“Eight months ago, the Chicago Sun-Times entered into a new partnership with Chicago Public Media, and became a nonprofit organization,” writes CEO Nykia Wright in a note to Sun-Times subscribers. “We aimed to secure a future for independent, exceptional local journalism in Chicago, expand our coverage and products to better serve all members of our community, and continue to deliver you the high-quality print newspaper you trust. To do that, we are launching a new membership program that will help us bring to life more of the journalism you love and to make our website, chicago.suntimes.com, free for all to read, regardless of their ability to pay.” More at the Sun-Times: “So today, we are dropping our paywall and making it possible for anyone to read our website for free by providing nothing more than an email address. Instead of a paywall, we are launching a donation-based digital membership program that will allow readers to pay what they can to help us deliver the news you rely on. It’s a bold move: Reporting the news is expensive, and the converging market forces of inflation and an anticipated (or possibly already here) recession could further endanger local newsrooms like ours. But we know it’s the right thing to do.”
Alden Global Capital’s New York Daily News Shifting To Local Focus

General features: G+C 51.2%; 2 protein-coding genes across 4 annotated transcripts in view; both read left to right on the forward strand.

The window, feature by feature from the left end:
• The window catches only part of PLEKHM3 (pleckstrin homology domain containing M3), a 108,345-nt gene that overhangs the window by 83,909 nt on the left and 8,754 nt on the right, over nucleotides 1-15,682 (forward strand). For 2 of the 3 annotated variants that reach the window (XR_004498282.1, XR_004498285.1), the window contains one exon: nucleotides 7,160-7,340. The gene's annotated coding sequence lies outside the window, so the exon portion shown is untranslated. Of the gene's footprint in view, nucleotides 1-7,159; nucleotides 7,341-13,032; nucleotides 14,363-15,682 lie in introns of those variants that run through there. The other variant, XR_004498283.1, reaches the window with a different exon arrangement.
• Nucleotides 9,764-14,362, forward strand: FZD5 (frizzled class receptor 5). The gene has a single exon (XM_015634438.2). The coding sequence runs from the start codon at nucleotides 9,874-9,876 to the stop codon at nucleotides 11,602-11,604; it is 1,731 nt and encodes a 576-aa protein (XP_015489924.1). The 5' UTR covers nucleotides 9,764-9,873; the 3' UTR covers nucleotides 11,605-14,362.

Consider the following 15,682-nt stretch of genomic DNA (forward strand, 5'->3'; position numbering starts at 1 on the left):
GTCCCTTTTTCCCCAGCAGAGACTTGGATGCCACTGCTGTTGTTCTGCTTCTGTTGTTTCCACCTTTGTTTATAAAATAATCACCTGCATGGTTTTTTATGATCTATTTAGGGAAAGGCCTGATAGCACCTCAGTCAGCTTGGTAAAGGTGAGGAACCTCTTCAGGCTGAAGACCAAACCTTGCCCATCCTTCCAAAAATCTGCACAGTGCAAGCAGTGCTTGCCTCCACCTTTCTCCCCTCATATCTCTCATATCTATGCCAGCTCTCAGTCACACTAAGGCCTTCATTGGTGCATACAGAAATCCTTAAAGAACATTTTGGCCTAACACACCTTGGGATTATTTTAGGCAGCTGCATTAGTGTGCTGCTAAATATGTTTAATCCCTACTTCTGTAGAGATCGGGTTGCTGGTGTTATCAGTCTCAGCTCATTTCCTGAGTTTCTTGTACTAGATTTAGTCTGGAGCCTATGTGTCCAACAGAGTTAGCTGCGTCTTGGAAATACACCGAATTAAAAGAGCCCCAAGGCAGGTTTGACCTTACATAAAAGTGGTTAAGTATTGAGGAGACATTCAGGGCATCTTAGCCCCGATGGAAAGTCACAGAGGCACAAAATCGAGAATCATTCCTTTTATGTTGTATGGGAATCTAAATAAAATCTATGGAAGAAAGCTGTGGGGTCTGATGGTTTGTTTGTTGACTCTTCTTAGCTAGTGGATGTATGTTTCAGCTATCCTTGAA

“The New York Daily News plans to shift its coverage priorities toward producing more local content… according to a memo sent to staff… by the paper’s executive editor Andrew Julien and general manager Michael Gates,” reports Axios. “The memo praised the support for its strategy from its new owners, Alden Global Capital, a hedge fund known for cutting journalists at local papers to maximize profits… ‘For the first time in a while, with strong support from ownership, we have the tools to reverse the gloomy narrative of declining American journalism that too often gets repeated.'”
Rogers Park Native, Longtime White House Correspondent Bill Plante, Dies
“Bill Plante, the Emmy Award-winning CBS News correspondent and anchor who covered everything from the civil rights movement and the Vietnam War to the presidential elections of Ronald Reagan through Barack Obama,” was eighty-four, reports Miriam di Nunzio at the Sun-Times. “Mr. Plante’s assignments took him to some of the most pivotal events in history, including the Bloody Sunday march on the Edmund Pettus Bridge in Selma, Alabama, in 1965, and the fall of the South Vietnamese capital of Saigon in 1975.”